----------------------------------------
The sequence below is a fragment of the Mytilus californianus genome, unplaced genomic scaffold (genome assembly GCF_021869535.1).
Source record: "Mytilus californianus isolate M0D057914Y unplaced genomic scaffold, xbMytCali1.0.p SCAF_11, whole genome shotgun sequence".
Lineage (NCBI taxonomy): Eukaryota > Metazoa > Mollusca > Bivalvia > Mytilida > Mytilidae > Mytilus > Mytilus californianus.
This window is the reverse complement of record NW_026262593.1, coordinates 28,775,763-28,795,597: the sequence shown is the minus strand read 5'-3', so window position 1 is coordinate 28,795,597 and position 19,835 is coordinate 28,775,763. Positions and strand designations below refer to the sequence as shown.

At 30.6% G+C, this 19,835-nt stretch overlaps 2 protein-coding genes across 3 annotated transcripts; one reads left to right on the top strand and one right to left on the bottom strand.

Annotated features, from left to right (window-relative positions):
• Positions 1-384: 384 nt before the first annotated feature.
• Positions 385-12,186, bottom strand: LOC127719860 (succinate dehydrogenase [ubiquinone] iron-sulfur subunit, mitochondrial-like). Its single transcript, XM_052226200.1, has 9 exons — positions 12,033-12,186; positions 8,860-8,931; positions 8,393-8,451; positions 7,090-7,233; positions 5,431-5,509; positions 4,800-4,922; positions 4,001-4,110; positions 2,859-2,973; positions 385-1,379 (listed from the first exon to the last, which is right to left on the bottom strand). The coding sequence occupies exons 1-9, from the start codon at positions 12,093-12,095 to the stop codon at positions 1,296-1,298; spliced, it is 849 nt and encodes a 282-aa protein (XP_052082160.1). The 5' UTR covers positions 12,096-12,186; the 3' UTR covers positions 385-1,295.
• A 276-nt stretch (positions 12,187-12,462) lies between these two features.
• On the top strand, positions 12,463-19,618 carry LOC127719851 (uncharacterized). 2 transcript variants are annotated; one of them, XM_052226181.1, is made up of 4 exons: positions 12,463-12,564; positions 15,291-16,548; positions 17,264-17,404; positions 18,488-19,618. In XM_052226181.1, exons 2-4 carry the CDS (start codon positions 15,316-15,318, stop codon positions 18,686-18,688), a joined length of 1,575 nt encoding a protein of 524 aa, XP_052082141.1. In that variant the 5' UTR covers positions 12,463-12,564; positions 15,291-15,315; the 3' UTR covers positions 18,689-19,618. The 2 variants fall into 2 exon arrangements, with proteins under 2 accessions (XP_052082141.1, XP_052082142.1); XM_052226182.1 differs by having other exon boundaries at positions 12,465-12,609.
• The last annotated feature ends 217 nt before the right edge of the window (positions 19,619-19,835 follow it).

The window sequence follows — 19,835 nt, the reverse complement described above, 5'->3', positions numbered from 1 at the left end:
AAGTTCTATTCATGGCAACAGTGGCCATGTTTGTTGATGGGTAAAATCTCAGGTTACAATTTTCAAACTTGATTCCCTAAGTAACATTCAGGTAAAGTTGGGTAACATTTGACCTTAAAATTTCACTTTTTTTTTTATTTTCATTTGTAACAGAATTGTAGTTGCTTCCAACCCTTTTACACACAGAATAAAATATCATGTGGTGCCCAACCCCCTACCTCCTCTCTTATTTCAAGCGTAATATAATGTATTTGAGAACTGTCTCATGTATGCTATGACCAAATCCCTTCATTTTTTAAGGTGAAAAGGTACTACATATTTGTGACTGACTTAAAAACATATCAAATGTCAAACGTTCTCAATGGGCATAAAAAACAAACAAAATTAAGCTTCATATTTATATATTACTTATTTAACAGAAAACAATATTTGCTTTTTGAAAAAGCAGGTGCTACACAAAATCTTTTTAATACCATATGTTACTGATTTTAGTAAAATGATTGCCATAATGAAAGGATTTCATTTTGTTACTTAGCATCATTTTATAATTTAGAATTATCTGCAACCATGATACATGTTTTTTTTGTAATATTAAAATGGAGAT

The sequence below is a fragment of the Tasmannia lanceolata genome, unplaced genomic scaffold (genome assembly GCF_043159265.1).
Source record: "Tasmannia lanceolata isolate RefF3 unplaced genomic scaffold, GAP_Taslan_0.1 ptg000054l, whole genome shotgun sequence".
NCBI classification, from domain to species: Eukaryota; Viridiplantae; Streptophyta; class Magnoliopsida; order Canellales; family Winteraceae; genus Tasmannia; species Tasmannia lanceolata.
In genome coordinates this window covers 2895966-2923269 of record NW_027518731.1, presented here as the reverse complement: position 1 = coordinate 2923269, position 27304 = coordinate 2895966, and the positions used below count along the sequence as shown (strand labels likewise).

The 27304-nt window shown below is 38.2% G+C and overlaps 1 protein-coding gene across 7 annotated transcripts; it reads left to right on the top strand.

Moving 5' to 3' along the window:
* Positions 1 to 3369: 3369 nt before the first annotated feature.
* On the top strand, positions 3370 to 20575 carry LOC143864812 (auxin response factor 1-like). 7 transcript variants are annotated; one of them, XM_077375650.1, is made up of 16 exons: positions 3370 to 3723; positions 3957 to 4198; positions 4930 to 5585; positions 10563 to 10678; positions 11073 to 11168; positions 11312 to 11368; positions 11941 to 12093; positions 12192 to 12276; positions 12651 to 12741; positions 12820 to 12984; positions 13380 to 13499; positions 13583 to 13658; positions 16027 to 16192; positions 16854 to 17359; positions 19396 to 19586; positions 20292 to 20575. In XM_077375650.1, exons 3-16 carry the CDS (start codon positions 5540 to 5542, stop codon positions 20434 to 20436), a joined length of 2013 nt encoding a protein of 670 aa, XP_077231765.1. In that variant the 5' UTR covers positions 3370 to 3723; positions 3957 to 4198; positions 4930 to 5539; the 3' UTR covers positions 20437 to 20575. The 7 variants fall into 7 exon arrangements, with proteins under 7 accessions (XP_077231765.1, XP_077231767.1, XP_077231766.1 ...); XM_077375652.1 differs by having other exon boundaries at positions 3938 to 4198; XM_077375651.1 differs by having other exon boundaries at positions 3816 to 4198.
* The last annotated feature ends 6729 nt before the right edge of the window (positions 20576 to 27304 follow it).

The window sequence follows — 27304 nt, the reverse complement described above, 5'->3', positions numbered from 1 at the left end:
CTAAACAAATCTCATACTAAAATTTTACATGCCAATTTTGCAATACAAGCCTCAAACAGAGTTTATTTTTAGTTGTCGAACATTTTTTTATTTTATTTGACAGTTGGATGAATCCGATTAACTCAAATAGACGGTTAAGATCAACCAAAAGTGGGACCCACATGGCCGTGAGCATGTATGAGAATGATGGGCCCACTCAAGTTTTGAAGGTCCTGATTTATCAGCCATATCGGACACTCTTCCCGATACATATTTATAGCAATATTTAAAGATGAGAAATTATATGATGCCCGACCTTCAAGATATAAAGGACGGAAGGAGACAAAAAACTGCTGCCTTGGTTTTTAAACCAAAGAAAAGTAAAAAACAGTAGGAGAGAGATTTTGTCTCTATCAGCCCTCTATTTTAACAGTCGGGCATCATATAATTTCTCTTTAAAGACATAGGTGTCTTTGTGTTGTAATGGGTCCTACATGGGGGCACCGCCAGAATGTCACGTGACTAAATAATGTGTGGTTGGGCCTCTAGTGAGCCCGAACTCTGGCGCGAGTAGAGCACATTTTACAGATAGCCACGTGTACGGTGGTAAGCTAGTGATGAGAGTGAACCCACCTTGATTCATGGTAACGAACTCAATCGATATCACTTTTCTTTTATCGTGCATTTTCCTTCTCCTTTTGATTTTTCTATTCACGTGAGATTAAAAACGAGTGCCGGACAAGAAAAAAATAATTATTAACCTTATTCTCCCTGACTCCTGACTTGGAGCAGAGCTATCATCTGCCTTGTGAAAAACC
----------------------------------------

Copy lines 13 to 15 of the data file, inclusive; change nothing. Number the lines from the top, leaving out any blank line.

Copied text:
AAGTTCTATTCATGGCAACAGTGGCCATGTTTGTTGATGGGTAAAATCTCAGGTTACAATTTTCAAACTTGATTCCCTAAGTAACATTCAGGTAAAGTTGGGTAACATTTGACCTTAAAATTTCACTTTTTTTTTTATTTTCATTTGTAACAGAATTGTAGTTGCTTCCAACCCTTTTACACACAGAATAAAATATCATGTGGTGCCCAACCCCCTACCTCCTCTCTTATTTCAAGCGTAATATAATGTATTTGAGAACTGTCTCATGTATGCTATGACCAAATCCCTTCATTTTTTAAGGTGAAAAGGTACTACATATTTGTGACTGACTTAAAAACATATCAAATGTCAAACGTTCTCAATGGGCATAAAAAACAAACAAAATTAAGCTTCATATTTATATATTACTTATTTAACAGAAAACAATATTTGCTTTTTGAAAAAGCAGGTGCTACACAAAATCTTTTTAATACCATATGTTACTGATTTTAGTAAAATGATTGCCATAATGAAAGGATTTCATTTTGTTACTTAGCATCATTTTATAATTTAGAATTATCTGCAACCATGATACATGTTTTTTTTGTAATATTAAAATGGAGAT

The sequence below is a fragment of the Tasmannia lanceolata genome, unplaced genomic scaffold (genome assembly GCF_043159265.1).
Source record: "Tasmannia lanceolata isolate RefF3 unplaced genomic scaffold, GAP_Taslan_0.1 ptg000054l, whole genome shotgun sequence".